We can find solutions that protect our forests and the livelihoods of the people who depend on them by working with Congress. The pending national forest bills are a top priority for The Wilderness Society, especially these pieces of legislation that we strongly support:.
Still pending in Congress, the Roadless Area Conservation Act (S. 1891, H.R. 3465) would make the landmark “Roadless Rule” an act of Congress. President Clinton created the Roadless Rule in 2001 and it protected America’s last remaining forests without roads.
This pending national forest bill (S. 1692, H.R. 3599) provides funding for school improvement programs and stewardship projects in our national forests. It is the definition of people and land living and working together side-by-side.
Other Legislation that we support
Forest Service Appropriations Act
Every year Congress decides how much money the Forest Service can spend to manage the national forests. Among many other things, appropriations levels determine how much money is allocated to:
- Wildlife and water protection
- Wilderness management
- Recreational trails and campground maintenance
- Land acquisition
Current Legislation That We Oppose
Federal Forests County Revenue, Schools, and Jobs Act (H.R.4019)
This bill seeks to turn back the clock on national forest management by imposing mandatory timber and revenue-generating targets on the Forest Service. It would also exempt logging activities from key environmental laws.
Wilderness and Roadless Area Release Act (S. 1087, H.R.1581)
Opponents of roadless area protection are trying to repeal the Forest Service’s Roadless Area Conservation Rule. The bill (also known as the Great Outdoors Giveaway) would throw open the doors to destructive logging and road building on 50 million acres of America’s finest public forests and undisturbed wild lands.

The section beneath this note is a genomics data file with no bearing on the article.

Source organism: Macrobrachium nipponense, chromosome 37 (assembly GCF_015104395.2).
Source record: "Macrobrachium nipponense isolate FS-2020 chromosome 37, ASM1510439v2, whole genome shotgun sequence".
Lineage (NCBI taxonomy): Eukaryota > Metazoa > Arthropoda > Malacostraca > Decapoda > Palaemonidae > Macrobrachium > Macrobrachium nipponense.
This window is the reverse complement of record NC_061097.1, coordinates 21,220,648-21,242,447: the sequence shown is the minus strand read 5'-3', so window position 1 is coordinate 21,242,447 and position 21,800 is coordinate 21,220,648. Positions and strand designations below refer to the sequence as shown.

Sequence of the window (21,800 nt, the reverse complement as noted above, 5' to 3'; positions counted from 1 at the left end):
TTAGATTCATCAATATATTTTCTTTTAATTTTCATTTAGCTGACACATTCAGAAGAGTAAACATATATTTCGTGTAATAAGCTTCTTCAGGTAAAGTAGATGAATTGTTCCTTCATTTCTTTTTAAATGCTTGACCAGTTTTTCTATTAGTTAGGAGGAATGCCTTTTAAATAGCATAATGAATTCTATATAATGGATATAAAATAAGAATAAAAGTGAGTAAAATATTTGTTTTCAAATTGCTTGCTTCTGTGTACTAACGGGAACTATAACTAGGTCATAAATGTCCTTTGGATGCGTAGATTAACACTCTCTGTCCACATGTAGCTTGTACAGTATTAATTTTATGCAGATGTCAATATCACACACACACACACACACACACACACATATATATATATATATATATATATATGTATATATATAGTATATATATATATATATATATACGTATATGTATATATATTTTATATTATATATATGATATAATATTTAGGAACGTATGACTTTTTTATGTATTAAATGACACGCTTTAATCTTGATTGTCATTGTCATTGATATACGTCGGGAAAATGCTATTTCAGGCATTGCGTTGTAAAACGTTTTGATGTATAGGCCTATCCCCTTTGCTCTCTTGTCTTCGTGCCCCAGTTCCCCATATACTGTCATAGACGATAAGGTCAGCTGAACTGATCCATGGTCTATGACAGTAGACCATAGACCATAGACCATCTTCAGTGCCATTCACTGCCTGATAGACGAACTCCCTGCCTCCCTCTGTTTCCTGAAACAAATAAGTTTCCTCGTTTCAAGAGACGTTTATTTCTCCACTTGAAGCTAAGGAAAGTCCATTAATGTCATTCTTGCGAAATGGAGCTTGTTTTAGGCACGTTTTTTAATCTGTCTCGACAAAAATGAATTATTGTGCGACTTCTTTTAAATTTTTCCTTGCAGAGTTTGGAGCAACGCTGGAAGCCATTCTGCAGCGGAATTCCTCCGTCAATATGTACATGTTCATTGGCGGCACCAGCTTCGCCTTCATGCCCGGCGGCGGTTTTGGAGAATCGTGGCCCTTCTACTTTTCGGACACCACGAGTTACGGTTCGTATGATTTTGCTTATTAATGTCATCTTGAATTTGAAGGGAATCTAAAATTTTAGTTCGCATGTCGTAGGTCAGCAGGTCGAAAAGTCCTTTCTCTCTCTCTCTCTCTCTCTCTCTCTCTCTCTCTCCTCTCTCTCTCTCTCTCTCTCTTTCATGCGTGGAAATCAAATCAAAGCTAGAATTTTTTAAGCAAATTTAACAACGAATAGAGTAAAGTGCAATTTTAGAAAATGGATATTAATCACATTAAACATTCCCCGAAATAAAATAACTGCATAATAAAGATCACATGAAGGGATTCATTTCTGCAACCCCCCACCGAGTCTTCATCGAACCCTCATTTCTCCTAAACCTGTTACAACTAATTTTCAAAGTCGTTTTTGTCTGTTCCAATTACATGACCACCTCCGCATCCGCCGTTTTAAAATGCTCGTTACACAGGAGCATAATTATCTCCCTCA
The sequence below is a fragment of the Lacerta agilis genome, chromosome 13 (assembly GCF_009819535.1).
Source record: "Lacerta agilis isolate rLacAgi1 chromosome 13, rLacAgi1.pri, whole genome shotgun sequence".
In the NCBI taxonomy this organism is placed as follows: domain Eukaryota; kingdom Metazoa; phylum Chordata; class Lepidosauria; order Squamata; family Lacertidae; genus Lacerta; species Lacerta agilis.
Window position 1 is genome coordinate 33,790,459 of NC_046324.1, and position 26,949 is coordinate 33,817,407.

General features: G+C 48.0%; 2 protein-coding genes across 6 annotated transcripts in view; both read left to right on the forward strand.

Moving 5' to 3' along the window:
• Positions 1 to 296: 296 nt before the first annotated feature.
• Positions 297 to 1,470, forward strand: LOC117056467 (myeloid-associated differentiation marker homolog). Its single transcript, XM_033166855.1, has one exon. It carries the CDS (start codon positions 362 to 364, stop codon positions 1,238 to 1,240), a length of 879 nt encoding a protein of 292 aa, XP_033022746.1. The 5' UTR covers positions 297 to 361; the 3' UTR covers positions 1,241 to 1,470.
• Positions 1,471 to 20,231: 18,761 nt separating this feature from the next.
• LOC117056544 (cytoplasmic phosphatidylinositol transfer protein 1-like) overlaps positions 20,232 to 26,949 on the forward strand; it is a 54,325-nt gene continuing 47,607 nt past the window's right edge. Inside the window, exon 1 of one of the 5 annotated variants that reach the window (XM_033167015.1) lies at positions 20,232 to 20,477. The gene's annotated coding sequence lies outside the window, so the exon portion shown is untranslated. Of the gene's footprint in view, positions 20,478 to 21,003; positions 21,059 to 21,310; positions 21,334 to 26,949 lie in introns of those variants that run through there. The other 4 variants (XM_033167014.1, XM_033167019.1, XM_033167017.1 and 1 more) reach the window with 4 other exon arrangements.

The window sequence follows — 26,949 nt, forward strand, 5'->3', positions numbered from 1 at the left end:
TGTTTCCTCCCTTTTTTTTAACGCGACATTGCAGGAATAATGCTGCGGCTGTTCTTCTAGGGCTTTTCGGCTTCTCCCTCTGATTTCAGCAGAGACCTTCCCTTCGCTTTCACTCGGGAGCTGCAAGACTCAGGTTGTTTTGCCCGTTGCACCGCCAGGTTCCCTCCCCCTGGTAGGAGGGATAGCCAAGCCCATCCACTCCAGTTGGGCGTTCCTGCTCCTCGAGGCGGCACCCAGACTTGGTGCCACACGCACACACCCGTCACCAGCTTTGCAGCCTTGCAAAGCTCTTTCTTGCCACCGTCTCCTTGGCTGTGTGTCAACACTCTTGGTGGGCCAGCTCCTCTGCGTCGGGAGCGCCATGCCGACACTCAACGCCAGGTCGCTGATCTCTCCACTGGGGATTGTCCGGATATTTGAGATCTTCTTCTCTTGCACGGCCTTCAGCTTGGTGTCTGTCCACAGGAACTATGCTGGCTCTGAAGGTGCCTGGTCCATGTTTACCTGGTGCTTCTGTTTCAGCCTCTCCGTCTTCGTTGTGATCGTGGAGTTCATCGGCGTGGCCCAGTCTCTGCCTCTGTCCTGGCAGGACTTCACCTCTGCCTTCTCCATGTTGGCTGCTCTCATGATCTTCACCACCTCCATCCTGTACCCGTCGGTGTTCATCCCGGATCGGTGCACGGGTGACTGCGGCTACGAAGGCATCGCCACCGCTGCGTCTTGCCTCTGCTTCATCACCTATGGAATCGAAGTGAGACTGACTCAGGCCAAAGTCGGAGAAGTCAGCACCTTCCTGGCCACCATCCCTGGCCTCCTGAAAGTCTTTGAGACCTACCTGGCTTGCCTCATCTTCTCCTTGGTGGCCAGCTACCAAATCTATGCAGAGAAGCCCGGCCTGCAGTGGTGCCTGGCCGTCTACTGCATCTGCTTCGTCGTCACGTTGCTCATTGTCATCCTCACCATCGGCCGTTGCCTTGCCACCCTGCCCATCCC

Anti-Environmental Appropriations Riders
One of the biggest problems we face each year is the last-minute addition of anti-environmental “riders” to the Forest Service appropriations act or other laws. Whether a pet peeve of a certain congressman or a behind-the-scenes assault by industry lobbyists, these riders can have devastating impacts on the national forests if they are not exposed to public scrutiny and stopped in their tracks.
Bighorn Sheep Rider
This rider derails efforts to recover declining populations of Bighorn Sheep, one of the nation’s most iconic wildlife species.
Off-Road Vehicle Management
Several recent proposed riders would undo or fundamentally undermine the multi-year public process used to develop management plans for off-road vehicles on national forests.
Sealaska (S. 730 and H.R. 1408)
This bill would give the Sealaska Corporation ownership of some of the last remaining old growth stands in the Tongass National Forest, as well as numerous smaller parcels including many of the very best sites at the heads of bays or mouths of salmon streams. These lands, currently open to the American public and relied upon by a number of local tourism and fishing businesses, would be privatized and used for logging and commercial development.
Anti-Wilderness Provisions of the Sportsmen’s Heritage Act (H.R. 4089) and Recreational Fishing and Hunting Heritage and Opportunities Act (H.R. 2834 / S. 2066)
Dropped into otherwise unobjectionable bills promoting hunting and fishing, a nasty anti-wilderness provision would open up congressionally designated Wilderness Areas to motorized access and to commodity extraction activities.
- Land and Water Conservation Fund (LWCF) coalition: